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‘GPs hold the crown jewels of health data’: Thoughts on the Goldacre Review

‘GPs hold the crown jewels of health data’: Thoughts on the Goldacre Review
By Andi Orlowski Director of the Health Economics Unit, Midlands and Lancashire Commissioning Support Unit
20 June 2022

The Goldacre review is a milestone independent report, by a credible independent-minded expert, and is a call to action for the profound impact of data and analytics on improving healthcare and outcomes. Professor Ben Goldacre’s credentials are excellent and his views on the good-use and misuse of data and the power of analysis are well respected. His independence adds weight to the call for the NHS to see analysts as key members of the NHS healthcare team, previously championed by Simon Stevens and more recently Amanda Pritchard, who said in 2021 that “a good analyst can save more lives than a good anaesthetist”.

It is timely because it builds on growing the reputation of the analytics community and sets out a vision for the future. This seven-chapter comprehensive and accessible review covers everything from analytics to data curation, privacy and security to future strategy. It is most useful as a waypoint from which there is no return and sets a clear direction for the innovation and power that analytics brings to tackling the profound challenges to healthcare delivery we face today.

More open to debate, which the report usefully stimulates, is the how. The details of who and what, and where and when, the programmes, policies, investments, pilots, structures and authorities to act and deliver are where the debate now lands. As a practitioner on the ground I see the report as a call to action, rather than a prescription to advance analytical capability in the NHS and ICSs and ensure it is core and not a nice to have extra.

So there is lots to please the lifesaving analysts in the NHS, a call for professionalisation and funding for much loved grass roots organisations like AphA and the NHS R Community. A call for stronger collaboration between clinicians, decision makers and analysts to ensure the right questions are asked, answered and then actioned! And a call for no ‘black box’ analytics from private companies, we need to understand how the algorithm works to be able to evaluate if it is useful, and when we, the NHS, pay for a tool we should pay for it once for universal access for everyone that wants to use it.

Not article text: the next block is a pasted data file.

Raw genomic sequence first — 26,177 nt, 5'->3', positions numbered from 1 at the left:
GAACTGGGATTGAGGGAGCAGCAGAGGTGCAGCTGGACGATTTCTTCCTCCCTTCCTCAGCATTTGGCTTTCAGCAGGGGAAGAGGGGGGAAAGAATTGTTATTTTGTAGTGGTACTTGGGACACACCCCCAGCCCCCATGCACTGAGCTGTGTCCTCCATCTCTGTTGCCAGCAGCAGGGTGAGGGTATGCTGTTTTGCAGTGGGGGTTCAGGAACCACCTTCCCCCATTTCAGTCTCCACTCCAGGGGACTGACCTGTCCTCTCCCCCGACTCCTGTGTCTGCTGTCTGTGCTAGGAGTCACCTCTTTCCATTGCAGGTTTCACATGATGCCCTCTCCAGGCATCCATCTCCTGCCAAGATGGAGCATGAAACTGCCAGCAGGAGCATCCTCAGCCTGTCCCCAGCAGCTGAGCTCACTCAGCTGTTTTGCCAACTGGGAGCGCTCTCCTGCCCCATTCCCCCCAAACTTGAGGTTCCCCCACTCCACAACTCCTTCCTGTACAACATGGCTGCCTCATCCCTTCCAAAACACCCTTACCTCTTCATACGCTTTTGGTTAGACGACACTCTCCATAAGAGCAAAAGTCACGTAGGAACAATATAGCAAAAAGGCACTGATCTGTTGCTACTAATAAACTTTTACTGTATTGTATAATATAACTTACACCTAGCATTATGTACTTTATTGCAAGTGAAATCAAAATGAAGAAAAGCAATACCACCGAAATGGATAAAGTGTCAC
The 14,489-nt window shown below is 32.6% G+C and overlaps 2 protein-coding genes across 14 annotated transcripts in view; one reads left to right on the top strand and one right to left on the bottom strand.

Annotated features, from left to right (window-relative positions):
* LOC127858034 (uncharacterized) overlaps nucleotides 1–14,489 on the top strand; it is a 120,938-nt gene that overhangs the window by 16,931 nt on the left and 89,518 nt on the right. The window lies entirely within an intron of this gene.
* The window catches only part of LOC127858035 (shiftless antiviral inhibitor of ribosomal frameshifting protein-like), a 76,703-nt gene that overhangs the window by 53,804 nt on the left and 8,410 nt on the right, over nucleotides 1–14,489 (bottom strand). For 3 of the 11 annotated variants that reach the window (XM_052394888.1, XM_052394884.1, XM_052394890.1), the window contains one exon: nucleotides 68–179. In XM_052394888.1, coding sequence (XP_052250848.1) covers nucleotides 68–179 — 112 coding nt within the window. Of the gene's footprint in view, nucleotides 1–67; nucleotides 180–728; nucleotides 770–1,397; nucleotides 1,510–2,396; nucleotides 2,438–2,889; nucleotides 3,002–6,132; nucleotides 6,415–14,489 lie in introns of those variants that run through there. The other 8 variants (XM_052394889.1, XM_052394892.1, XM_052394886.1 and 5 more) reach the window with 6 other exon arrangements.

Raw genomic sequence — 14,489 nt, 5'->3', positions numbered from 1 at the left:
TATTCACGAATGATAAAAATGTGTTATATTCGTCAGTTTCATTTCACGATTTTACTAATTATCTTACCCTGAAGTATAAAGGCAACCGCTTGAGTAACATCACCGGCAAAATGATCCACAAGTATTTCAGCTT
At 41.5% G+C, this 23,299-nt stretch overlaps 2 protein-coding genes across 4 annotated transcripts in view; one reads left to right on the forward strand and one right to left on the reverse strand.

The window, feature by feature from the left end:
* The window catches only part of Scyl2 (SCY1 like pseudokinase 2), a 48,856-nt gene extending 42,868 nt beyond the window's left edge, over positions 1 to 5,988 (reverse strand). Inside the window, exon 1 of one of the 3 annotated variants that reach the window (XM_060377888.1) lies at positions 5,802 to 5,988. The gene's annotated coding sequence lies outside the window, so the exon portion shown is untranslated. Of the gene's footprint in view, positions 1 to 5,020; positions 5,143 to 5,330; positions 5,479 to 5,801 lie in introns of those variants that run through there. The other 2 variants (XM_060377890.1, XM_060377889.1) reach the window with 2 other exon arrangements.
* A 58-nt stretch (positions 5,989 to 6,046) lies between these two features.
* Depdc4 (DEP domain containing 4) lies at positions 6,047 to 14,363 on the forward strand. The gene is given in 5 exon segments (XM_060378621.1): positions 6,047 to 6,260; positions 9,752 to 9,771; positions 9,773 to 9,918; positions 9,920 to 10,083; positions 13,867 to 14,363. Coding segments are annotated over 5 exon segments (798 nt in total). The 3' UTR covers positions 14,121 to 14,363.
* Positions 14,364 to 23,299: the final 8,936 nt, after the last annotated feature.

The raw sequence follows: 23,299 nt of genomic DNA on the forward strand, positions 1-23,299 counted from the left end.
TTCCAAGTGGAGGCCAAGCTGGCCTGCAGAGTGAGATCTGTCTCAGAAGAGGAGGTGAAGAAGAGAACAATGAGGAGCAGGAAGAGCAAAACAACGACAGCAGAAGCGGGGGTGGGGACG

There are two big themes I think the report trips over on. I can’t see the need for a new national analytics bureaucracy such as the NHS National Analytics Service to be housed in the centre. And there is not enough on how we get analysts and analytics to where it is needed and can have most impact, PCNs and elsewhere on the front line where decisions are being made but without the benefit of being as well informed as analytics can make them.

Our awesome analytical response to Covid came from jobbing grassroots analysts openly sharing code and their differing approaches to solving common problems. This was facilitated by NHS England through FutureNHS (the web-based information repository and sharing tool). NHS England got it right by enabling the sharing of ideas and problem solving, not by trying to bureaucratise and control it. A national analytical service’s prime goal must be to stimulate and champion data analytics to flourish in the NHS, and rapidly sharing and promoting achievements that everyone can implement.

I would love to have seen more support for local grassroots analytics, people that primary care and PCNs can lean-on for additional capability and capacity, be that in their ICS (surely that makes the most sense?), CSUs or internal consultancies like the Strategy Unit, the Health Economics Unit or networks like the Midlands Decision Support Network. Do we really want to concentrate analytical capability in the centre? Don’t we still need capable analysts in primary care to take the centrally created code and use it on local data?